Archer, Flannery, Ritchie, & Molnar, 1985
Steropodon is a genus of prehistoric monotreme, or egg-laying mammal. It contains a single species, Steropodon galmani, that lived about 105 to 93.3 million years ago (mya) in the Early to Late Cretaceous period. It is one of the oldest monotremes discovered, and is one of the oldest Australian mammal discoveries.
The dentition of Steropodon is somewhat similar to that of therians—the placentals and the marsupials—specifically the presence of the tribosphenic molar tooth which was thought to be exclusive to therians since the Cretaceous. This, along with the tribosphenic molar discoveries of monotreme-relatives Ausktribosphenos and Ambondro mahabo of which the latter evolved in the Jurassic, led to the conclusion that the molar evolved independently in the two lineages. This inspired the creation of the subclasses Australosphenida—the monotremes and extinct relatives—and Tribosphenida—placentals and marsupials. However, given this classification is based only on jaw and lower-tooth remains, insufficient evidence may exist to definitively make this conclusion.
It may be only described member of the family Steropodontidae. Another proposed member is Teinolophos that was moved into its own family, Teinolophidae, by Flannery et al. (2022). Edentulous partial mandible from the Finch Clay facies of the Griman Creek Formation was attributed to undescribed steropodontid by Musser (2013). On other side, Flannery et al. assumed that this mandible may belong to a new genus and species of stem ornithorhynchid.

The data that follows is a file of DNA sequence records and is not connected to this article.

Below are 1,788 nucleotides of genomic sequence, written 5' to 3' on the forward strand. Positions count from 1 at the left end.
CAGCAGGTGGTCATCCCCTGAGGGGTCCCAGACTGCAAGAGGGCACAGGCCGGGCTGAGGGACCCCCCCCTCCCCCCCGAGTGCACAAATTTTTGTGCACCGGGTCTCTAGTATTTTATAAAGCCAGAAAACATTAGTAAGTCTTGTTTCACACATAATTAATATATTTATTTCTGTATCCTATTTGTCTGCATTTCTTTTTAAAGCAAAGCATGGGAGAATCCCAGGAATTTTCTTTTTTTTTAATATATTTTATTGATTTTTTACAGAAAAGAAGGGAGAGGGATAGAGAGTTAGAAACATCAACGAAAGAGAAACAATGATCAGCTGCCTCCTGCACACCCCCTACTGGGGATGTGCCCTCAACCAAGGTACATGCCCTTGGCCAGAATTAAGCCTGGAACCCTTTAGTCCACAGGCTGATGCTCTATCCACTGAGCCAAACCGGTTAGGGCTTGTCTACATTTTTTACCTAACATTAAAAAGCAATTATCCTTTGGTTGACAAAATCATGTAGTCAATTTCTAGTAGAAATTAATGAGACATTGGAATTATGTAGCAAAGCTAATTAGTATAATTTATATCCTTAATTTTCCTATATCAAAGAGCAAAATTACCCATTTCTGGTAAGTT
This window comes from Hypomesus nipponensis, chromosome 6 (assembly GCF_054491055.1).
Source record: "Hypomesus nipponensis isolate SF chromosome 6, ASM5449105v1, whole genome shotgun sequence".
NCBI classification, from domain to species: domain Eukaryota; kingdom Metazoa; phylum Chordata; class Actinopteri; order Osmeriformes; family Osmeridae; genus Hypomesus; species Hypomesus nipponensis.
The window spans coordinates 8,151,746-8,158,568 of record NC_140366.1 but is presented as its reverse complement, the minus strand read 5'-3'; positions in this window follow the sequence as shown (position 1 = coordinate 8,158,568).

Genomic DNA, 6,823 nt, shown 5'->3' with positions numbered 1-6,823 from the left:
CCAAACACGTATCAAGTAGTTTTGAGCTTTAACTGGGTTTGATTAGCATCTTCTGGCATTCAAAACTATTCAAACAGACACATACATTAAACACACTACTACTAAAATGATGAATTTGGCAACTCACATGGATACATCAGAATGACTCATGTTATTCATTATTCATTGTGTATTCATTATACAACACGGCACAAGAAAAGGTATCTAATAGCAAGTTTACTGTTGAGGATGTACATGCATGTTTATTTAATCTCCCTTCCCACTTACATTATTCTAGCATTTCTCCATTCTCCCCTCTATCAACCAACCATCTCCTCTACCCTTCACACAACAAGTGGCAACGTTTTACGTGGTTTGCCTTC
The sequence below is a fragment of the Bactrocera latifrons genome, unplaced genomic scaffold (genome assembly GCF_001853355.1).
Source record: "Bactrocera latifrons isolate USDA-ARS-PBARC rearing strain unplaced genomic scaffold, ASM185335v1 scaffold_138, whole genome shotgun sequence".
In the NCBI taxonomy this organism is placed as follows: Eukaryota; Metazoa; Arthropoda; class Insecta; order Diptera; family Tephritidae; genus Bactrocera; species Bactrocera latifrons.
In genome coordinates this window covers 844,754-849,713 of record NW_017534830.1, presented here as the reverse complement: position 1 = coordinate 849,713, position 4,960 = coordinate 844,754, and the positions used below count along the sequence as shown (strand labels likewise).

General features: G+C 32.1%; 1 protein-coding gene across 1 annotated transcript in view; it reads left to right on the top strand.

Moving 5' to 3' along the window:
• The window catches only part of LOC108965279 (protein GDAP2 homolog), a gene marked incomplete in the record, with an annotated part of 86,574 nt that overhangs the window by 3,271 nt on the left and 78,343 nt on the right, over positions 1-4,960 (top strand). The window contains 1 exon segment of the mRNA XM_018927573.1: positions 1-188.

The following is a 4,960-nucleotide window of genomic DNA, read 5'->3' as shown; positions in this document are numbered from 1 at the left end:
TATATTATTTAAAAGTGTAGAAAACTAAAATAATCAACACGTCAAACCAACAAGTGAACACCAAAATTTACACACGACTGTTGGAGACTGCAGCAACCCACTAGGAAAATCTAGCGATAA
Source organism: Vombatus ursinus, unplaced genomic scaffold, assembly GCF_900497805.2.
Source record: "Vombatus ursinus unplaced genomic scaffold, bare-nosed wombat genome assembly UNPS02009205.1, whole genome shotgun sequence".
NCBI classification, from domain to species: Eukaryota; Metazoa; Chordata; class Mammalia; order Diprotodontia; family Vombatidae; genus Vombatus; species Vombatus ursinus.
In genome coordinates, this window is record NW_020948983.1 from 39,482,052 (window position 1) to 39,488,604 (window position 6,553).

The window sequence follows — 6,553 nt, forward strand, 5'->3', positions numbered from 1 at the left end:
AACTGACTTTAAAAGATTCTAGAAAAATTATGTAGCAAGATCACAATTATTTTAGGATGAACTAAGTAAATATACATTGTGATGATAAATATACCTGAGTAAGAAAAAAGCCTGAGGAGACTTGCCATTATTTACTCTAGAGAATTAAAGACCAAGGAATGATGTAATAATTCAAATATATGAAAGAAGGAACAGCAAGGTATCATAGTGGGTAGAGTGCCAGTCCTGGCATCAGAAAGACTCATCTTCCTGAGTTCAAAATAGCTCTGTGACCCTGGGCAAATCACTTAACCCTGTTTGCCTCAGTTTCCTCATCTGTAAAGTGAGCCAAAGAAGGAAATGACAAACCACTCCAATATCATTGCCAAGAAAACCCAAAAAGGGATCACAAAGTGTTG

The specific epithet is derived from the surname of the jaw's collectors, when combined with the genus name Steropodon is intended to translate as "Galman's lightning tooth".
Steropodon is known only from a single opalised jaw with three molars, discovered at the Griman Creek Formation, Lightning Ridge, New South Wales, Australia, by brothers David and Alan Galman. It was a large mammal for the Mesozoic, being 40–50 centimetres (16–20 in) long. The lower molars are 5–7 millimetres (0.20–0.28 in) in length, with a width of 3–4 millimetres (0.12–0.16 in). A length of 1–2 centimetres (0.39–0.79 in) is more typical for Mesozoic mammals.
Woodburne (2003, p. 212) reports that the holotype is a right mandible named AM F66763. The preserved molars are m1–m3. Examination of the jaw fragment revealed a mandibular canal, which has been proposed to indicate the presence of a bill, similar to those of the extinct species Obdurodon dicksoni and the modern platypus Ornithorhynchus anatinus.
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- Flannery, T. F.; Rich, T. H.; Vickers-Rich, P.; Ziegler, T.; Veatch, E. G.; Helgen, K. M. (2022). "A review of monotreme (Monotremata) evolution". Alcheringa: An Australasian Journal of Palaeontology. 46: 3–20. doi:10.1080/03115518.2022.2025900. S2CID 247542433.
- Musser, A. M. (2013). "Classification and evolution of the monotremes". In Ashwell, K. (ed.). Neurobiology of Monotremes: Brain Evolution in Our Distant Mammalian Cousins. Melbourne: CSIRO Publishing. pp. 1–17. ISBN 9780643103153.
- M. Archer, F. A. Jenkins, S. J. Hand, P. Murray, and H. Godthelp. 1992. Description of the skull and non-vestigial dentition of a Miocene platypus (Obdurodon dicksoni n. sp.) from Riversleigh, Australia, and the problem of monotreme origins. Platypus and Echidnas 15-27.
- Archer, M.; Flannery, T. F.; Ritchie, A.; Molnar, R. E. (1985). "First Mesozoic mammal from Australia — an early Cretaceous monotreme". Nature. 318 (6044): 363–366. doi:10.1038/318363a0. S2CID 4342084.
- Mackness, Brian, Prehistoric Australia, Sydney, Golden Press, 1987.